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Popliteal Aneurysm Surgery - How It Works & Recovery

Updated on March 2, 2015
A cutaway showing the affected nerve
A cutaway showing the affected nerve | Source

Introduction

A popliteal aneurysm is caused due to a weakening of the walls of the popliteal artery which supplies blood to the legs. Popliteal Aneurysm Surgery or PAS is a surgical procedure carried out on the artery.

In this article we explore:

  • What is a popliteal aneurysm?
  • How are popliteal aneurysms diagnosed?
  • How is popliteal aneurysm surgery performed?
  • What is the recovery time from this type of surgery?
  • Are there likely to be any risks or complications as a result of PAS?

What is a popliteal aneurysm?

A popliteal aneurysm occurs due to the weakening of the wall of the popliteal artery. This artery supplies blood to the thigh, knee and calf. When the artery wall weakens, this causes a bulge in the artery, known as an aneurysm.

If left untreated, the aneurysm can burst, leaking blood into the surrounding tissue of the leg. This can become a life-threatening condition due to several reasons:

  • Internal bleeding from the artery, resulting in significant blood loss and dropping of blood pressure.
  • Blood not being supplied to the leg, causing the limb to not receive the oxygen and nutrients that it needs to function.
  • Blood clots forming in the artery and surrounding areas; these blood clots can cause a blockage in the circulatory system or a stroke if they reach the brain.

For these reasons, surgery is an urgent requirement as soon as an aneurysm is detected.

The anatomy around the popliteal artery
The anatomy around the popliteal artery | Source

How are popliteal aneurysms diagnosed?

A popliteal aneurysm may be detected during a routine exam by a doctor or occasionally as a result of localized pain or weakness in the leg, especially behind the knee or in the foot.

If a doctor suspects a popliteal aneurysm, they will request an ultrasound exam of the affected area. This exam will confirm if there is an aneurysm or any blood clots.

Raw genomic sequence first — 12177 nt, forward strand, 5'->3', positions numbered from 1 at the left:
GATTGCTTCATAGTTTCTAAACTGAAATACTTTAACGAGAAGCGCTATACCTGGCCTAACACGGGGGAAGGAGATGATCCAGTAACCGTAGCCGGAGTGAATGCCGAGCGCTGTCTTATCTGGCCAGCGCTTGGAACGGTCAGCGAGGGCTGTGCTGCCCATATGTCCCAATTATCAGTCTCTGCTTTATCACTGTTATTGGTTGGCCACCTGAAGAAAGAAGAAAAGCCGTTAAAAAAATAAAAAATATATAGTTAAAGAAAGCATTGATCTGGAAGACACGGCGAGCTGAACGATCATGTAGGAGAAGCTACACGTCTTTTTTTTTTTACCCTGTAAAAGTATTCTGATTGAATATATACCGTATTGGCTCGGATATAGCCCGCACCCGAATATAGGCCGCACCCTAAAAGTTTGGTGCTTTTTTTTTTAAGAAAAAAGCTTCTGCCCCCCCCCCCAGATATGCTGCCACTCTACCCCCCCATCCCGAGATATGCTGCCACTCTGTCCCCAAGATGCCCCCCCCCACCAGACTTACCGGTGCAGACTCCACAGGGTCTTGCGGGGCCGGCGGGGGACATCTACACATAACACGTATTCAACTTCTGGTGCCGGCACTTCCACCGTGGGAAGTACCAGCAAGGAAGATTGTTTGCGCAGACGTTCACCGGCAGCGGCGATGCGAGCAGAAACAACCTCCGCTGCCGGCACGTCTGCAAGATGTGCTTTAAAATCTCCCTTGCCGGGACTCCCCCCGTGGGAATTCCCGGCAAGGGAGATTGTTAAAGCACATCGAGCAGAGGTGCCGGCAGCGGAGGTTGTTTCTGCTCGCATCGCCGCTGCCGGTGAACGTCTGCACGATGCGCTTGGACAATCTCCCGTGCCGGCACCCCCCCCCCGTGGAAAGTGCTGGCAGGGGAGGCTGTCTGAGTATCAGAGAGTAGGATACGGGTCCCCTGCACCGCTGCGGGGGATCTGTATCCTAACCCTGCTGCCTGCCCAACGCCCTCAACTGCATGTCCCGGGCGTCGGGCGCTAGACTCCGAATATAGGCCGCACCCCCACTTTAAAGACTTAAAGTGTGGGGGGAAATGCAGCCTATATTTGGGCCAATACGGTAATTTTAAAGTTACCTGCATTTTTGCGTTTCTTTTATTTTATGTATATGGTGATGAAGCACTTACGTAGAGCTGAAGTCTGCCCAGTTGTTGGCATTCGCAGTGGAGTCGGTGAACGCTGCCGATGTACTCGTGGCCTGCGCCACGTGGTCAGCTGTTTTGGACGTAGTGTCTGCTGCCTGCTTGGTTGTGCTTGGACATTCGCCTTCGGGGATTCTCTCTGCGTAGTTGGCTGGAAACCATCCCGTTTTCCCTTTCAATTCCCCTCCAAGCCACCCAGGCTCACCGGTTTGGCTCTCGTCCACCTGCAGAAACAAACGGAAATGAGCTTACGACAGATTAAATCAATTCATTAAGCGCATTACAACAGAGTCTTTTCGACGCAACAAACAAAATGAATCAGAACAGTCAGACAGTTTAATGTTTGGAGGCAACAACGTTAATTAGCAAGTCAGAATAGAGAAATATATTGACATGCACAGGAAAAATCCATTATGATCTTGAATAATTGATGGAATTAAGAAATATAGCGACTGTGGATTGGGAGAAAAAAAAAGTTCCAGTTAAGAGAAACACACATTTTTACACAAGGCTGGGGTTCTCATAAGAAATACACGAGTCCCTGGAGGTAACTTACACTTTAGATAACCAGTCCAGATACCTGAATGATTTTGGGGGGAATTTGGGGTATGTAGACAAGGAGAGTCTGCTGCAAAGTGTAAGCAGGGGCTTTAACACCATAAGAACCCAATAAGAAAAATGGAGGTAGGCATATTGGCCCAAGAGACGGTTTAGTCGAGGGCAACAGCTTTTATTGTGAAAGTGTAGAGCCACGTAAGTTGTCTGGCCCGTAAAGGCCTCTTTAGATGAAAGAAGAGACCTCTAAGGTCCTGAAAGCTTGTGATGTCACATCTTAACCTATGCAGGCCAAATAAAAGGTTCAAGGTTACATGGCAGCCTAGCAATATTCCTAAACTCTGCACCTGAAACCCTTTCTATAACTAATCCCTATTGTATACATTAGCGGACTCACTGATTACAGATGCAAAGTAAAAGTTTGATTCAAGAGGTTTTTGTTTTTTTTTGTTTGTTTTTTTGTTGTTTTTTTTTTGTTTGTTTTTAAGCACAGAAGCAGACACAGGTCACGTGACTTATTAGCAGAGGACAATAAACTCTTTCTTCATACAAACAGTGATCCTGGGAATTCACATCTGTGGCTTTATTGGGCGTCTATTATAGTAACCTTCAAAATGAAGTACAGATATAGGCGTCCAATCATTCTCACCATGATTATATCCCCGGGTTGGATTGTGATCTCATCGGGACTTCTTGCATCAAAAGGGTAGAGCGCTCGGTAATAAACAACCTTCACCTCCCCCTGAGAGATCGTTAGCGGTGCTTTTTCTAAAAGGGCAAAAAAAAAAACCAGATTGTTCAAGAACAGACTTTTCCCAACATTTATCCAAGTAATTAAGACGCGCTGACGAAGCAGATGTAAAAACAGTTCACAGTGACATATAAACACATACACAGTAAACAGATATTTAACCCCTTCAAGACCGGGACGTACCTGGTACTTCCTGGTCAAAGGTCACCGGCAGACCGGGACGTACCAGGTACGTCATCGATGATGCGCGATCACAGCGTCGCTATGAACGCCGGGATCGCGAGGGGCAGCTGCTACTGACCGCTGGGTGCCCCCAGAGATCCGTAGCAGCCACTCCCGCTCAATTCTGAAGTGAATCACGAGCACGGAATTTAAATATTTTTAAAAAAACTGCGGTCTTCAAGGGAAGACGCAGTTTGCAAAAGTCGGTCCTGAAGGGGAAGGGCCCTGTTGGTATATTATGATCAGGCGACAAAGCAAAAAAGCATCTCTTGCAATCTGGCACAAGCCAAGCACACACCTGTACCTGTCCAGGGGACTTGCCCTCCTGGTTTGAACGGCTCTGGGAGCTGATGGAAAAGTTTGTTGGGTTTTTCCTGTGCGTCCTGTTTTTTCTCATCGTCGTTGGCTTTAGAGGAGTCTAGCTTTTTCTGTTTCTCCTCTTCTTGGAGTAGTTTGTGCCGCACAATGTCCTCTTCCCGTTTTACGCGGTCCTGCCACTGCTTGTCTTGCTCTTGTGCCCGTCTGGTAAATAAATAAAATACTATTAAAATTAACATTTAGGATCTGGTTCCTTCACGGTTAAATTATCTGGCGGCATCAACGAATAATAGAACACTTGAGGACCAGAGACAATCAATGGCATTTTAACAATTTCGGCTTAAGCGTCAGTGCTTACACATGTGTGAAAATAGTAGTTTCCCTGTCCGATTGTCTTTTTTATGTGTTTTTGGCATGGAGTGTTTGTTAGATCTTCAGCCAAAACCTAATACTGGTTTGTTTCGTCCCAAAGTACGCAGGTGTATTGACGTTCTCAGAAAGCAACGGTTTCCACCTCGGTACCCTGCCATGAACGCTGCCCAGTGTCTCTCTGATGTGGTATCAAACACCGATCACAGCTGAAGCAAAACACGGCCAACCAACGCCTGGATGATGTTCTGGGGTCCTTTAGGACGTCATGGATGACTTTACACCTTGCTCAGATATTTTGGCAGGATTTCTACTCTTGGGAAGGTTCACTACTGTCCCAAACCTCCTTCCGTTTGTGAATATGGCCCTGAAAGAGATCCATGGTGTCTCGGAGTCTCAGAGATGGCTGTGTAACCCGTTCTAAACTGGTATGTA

The surgery is normally straightforward, quick and low risk
The surgery is normally straightforward, quick and low risk | Source

How is popliteal aneurysm surgery performed?

PAS is normally a low risk procedure and the repairs made during the surgery are often long-lasting and durable. During the procedure, a surgeon will:

  1. Make an incision in the leg close to the site of the aneurysm.
  2. Repair the aneurysm by using another section of a patient's vein or an artificial artery substitute; this is known as a bypass.
  3. Ensure that blood is flowing correctly following the repair.
  4. Suture the incision site.

Recovery is normally quite straightforward
Recovery is normally quite straightforward | Source

What is the recovery time from this type of surgery?

Depending on the patient, recovery times can vary. Typical recovery times are:

  • A hospital stay of three to five days after the operation.
  • Walking with assistance after three to five days.
  • Removal of sutures or staples after seven to ten days.
  • Light walking activities and exercise after two to three weeks.
  • Normal walking activities and exercise after four to six weeks.

Are there likely to be any risks or complications as a result of PAS?

  • If the artery was completely blocked, recovery can be much more prolonged and could take several weeks to several months.
  • Recovery times can also be impacted by a patient's level of fitness, lifestyle, nutrition and several other factors.
  • Most patients will not need crutches as a result of the surgery.

Outcomes for Endovascular Treatment of Popliteal Aneurysms are Similar to Open Repair

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In closing

If you believe that you may be suffering from a popliteal aneurysm, you should be examined by your doctor as soon as possible. Providing that it is identified and treated early, a popliteal aneurysm need not have any ongoing or long-term impact on a patient's quality of life.

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